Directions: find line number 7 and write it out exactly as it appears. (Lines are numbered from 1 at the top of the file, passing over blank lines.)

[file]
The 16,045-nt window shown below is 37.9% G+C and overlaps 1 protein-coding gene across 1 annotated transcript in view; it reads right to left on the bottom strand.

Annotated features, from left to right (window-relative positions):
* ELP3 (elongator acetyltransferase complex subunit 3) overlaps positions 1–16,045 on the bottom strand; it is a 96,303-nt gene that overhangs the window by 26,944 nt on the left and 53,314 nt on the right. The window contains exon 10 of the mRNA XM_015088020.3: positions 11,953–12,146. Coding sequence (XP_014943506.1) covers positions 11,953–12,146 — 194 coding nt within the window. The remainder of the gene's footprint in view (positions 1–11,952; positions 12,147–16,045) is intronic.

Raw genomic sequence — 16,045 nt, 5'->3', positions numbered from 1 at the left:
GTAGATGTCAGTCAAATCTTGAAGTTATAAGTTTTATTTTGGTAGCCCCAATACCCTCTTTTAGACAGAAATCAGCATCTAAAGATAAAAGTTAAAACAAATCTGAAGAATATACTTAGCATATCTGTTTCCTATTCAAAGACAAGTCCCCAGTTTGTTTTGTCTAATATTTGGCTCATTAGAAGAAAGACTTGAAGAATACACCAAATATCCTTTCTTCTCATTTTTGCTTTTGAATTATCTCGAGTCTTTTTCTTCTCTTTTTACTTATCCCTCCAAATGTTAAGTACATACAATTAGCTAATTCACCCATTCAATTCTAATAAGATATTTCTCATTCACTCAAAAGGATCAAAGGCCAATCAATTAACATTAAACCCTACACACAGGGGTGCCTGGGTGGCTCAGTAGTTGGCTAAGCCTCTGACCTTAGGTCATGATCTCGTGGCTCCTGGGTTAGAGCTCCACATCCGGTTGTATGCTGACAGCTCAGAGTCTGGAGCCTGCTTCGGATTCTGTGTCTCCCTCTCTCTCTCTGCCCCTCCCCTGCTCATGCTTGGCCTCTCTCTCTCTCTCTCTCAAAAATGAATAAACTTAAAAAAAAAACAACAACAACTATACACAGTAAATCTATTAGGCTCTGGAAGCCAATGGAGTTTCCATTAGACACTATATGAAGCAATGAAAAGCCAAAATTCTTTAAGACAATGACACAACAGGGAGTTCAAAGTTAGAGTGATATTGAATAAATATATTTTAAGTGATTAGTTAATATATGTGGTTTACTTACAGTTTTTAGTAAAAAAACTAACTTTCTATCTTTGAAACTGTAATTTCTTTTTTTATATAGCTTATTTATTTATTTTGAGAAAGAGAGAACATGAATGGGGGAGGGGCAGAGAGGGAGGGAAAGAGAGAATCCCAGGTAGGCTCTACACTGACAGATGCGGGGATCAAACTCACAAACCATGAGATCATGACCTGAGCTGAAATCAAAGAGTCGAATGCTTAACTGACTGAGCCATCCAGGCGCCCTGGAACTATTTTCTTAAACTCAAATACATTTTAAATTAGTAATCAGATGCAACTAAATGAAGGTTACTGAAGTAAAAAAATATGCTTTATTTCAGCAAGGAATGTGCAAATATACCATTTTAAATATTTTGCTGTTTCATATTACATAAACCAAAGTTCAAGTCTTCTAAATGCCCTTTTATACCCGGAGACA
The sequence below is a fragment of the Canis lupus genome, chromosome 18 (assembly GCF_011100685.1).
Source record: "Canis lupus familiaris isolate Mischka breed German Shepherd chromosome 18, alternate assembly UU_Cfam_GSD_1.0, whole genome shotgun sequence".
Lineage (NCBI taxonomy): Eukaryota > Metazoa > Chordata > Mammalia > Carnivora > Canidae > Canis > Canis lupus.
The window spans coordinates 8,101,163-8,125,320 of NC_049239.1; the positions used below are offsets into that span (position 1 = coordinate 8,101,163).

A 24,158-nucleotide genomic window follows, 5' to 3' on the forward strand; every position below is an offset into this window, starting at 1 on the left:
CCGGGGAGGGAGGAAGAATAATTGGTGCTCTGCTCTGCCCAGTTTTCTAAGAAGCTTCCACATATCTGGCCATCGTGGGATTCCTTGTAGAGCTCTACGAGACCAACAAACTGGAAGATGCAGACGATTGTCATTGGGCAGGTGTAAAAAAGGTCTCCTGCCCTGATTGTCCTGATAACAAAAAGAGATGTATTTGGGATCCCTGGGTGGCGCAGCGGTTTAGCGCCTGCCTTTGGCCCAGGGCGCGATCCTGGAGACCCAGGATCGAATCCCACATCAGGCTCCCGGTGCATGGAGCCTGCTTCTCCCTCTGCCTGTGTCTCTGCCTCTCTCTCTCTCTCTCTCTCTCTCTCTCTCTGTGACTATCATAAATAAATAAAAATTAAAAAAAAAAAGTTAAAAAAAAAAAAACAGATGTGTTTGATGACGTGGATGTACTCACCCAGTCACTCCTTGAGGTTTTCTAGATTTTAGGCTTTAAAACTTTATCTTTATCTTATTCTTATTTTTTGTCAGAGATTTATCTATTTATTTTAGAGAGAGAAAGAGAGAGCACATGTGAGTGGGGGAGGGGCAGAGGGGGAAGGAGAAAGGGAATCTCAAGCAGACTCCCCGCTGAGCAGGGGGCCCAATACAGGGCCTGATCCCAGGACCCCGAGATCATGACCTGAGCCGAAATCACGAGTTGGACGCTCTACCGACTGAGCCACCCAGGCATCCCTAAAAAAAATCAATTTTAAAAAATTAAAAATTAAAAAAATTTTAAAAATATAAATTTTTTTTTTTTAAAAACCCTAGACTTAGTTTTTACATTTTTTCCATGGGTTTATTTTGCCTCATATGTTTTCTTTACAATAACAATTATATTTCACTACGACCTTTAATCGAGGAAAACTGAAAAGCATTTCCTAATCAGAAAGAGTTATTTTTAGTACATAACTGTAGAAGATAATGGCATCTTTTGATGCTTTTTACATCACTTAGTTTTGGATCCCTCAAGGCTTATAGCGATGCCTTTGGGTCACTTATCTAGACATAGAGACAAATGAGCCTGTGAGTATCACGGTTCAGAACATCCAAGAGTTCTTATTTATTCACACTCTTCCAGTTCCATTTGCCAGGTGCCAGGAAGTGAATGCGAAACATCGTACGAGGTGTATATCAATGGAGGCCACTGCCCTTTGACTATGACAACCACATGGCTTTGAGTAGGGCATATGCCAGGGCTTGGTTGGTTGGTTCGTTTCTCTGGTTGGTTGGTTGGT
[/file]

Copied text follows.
Source record: "Canis lupus familiaris isolate Mischka breed German Shepherd chromosome 18, alternate assembly UU_Cfam_GSD_1.0, whole genome shotgun sequence".